With our transcripts and translations, you’ll also have a magic decoder ring to unlock the meaning of any video: Start learning any of FluentU’s available languages with our interactive captions, instant definitions, multimedia flashcards and customized quizzes.
One account gives you access to all our video content. Want to learn more than one language? You’re free to indulge your inner polyglot! It only takes a few seconds to switch target languages with FluentU. Your progress for each language is saved separately, so you can easily pick up right where you left off.
Personalized video suggestions and timely study reminders keep you motivated and on-track. You can learn from anywhere on your mobile device or enjoy FluentU at home on your computer.
Try out FluentU today to explore your choices and start learning with compelling real-world videos in your target language—or languages!
I liked this one right from the start. Instead of asking you “French, Spanish, or Italian?” in the description, you get a few pretty uncommon languages there. Welsh? Tibetan? Bulgarian? Exciting!
Playbuzz’s quiz starts out with great pictures of food, drinks and books, and then gets a little more creative.
Next come some really solid questions for asking why you want to learn, and how prepared you might be for different features of different languages. Ever thought of learning a tonal language?
EuroTalk’s quiz is one of the more esoteric quizzes on the list. Like the BuzzFeed one, there are some funky questions that might not seem to relate to language learning at all.
And I was really surprised that there weren’t any questions about cities or travel. I love foreign cities, and they’re perfect places for getting exposed to lots of different varieties of a language. But play to the end, and you might get an interesting answer.
It’s hard to guess from EuroTalk’s name, but this one definitely features some languages off the beaten track.
I think that’s a great feature of this quiz—offering you choices that hadn’t been on your radar at all before.
One of the reasons I study languages is to just hear the different sounds from all over the world. After I got my answer of Hawaiian, I went and looked it up. It sounds beautiful!
The BrainFall quiz seems to be pretty similar to some of the previous ones, but it’s a little bit more involved.
There’s no linguistic information included, but at the end, you do get a short write-up that actually connects well to the answers you provide.
And this is one of the few quizzes to have a section on movies. Film is such an important part of language and culture!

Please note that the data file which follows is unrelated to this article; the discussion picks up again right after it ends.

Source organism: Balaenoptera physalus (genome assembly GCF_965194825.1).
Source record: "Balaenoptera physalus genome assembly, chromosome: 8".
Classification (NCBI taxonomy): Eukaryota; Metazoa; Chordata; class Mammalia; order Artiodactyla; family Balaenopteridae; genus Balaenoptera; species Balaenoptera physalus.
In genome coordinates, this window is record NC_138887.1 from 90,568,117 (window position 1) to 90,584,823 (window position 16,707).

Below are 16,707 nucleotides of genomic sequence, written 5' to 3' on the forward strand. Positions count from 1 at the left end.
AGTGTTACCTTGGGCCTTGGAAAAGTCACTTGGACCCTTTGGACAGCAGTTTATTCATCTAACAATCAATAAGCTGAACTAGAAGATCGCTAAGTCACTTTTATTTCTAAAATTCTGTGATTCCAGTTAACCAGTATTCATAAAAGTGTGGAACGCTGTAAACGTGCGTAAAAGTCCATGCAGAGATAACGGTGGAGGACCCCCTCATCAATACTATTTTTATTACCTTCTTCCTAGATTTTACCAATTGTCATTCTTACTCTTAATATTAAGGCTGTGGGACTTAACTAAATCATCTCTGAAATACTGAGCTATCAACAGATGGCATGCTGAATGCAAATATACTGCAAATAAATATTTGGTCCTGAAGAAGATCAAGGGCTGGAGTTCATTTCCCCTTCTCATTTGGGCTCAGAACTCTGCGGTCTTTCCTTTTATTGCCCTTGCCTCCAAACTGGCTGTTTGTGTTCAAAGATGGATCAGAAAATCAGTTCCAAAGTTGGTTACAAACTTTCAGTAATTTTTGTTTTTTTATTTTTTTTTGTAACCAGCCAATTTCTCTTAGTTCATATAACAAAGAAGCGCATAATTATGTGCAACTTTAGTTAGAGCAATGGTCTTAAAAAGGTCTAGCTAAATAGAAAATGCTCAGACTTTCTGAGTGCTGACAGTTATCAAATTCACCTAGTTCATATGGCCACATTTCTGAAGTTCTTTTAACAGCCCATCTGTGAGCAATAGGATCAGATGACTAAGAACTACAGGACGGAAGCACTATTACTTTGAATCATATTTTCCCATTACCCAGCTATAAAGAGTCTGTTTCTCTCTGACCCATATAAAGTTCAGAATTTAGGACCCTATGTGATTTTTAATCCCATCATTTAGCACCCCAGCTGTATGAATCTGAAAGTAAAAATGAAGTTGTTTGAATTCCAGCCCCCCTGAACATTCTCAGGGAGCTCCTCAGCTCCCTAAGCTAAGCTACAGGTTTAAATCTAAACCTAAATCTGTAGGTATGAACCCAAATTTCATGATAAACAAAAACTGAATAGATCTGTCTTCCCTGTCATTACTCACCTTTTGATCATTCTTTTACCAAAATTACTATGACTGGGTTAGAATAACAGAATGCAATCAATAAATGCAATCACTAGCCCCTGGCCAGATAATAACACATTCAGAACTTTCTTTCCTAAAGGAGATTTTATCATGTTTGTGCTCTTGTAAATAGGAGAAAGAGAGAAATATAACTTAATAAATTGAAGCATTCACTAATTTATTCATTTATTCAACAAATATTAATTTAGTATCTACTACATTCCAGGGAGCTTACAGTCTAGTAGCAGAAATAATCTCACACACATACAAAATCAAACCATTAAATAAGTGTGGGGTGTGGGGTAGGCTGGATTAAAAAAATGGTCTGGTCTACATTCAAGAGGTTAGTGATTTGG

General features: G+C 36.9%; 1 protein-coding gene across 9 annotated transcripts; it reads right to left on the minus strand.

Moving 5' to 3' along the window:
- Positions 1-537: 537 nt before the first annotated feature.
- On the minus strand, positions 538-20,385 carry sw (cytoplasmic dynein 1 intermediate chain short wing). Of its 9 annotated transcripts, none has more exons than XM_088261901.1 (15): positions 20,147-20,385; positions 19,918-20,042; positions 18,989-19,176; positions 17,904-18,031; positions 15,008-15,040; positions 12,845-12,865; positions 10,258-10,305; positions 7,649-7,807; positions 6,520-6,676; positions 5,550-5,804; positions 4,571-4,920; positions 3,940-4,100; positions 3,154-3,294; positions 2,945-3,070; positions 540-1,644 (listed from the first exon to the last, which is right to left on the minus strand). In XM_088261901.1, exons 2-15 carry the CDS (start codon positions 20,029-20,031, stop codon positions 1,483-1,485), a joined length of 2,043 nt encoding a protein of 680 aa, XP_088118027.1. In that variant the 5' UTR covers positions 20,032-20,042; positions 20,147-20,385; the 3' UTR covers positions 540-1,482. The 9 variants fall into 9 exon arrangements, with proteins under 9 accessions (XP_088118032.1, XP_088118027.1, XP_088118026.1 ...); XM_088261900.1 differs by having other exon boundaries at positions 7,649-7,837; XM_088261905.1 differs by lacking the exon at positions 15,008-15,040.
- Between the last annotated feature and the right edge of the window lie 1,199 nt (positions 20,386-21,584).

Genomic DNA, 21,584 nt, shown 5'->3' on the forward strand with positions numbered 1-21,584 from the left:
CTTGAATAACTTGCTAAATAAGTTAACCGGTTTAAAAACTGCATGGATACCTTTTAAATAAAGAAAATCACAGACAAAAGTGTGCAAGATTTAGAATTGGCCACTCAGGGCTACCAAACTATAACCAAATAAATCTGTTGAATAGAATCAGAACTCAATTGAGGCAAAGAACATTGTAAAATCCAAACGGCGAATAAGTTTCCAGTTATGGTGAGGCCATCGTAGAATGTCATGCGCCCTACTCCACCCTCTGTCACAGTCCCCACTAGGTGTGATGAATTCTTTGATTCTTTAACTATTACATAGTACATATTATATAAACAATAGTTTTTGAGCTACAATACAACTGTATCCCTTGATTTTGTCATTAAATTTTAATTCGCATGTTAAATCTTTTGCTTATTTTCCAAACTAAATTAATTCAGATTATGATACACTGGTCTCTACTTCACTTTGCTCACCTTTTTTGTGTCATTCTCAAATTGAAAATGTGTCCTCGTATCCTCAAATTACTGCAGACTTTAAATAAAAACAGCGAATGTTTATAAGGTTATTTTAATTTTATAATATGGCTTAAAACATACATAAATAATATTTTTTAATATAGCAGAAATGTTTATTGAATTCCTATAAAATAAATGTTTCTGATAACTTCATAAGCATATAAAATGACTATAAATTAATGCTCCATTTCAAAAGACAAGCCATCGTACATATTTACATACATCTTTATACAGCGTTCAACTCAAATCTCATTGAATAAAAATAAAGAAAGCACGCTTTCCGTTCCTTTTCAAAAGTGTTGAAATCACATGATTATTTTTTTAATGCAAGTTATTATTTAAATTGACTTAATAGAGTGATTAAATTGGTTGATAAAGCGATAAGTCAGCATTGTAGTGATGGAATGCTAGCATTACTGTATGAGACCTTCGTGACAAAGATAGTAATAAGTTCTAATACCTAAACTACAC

If you’re a language lover, you likely already know about Babbel thanks to their interesting videos and interviews with language learners.
Check out this eight-question quiz to see which language might fit your interests.
They’ve got a simple mix of questions about grammar and culture—two things that are crucial to consider.
After the quiz, you don’t get a breakdown of why that language might be your next one—but since they’re actually a website designed for language teaching, you know this quiz was made by some of the top minds in the industry.
This one might be the longest, but the format makes it a breeze. One new thing this quiz brings to the table is the idea of “same or different from English.”
Obviously, no language is the same as any other, but it’s something you have to ask yourself regardless: Do you prefer languages that share a lot of features with your native tongue or languages that make you think about the world in a new way?
At the end, you’ll actually get a ranking of languages from most to least suitable for you.
How did these quizzes do for me? I took all of them twice each for this article, just to see if I might get different answers on another day.
The first day, I got Mandarin, Spanish, Spanish, Hawaiian, Russian, Italian and Arabic.
The second day? Spanish, Italian, Arabic, Cornish, Hindustani, French and Russian.
Interesting! I’ve studied lots of different languages, and even though German is my best, it never showed up. Arabic is a match, and so is Spanish (the main language I’m studying now).
I’ve never tried to learn Chinese, Hawaiian, Cornish or Hindi/Urdu before. Who knows, maybe the time is right!
Deciding what language to learn next doesn’t have to be a big deal. If you grow bored with a language or it’s just not working out the way you planned, there’s no shame in putting it aside for later.
And of course, the easiest and most fun language to learn is the one that’s interesting to you. So try as many as you like! You might just find the perfect fit.
Yassir Sahnoun is a content strategist, writer, polyglot and co-founder of WriteWorldwide. You can learn more about Yassir at YassirSahnoun.com.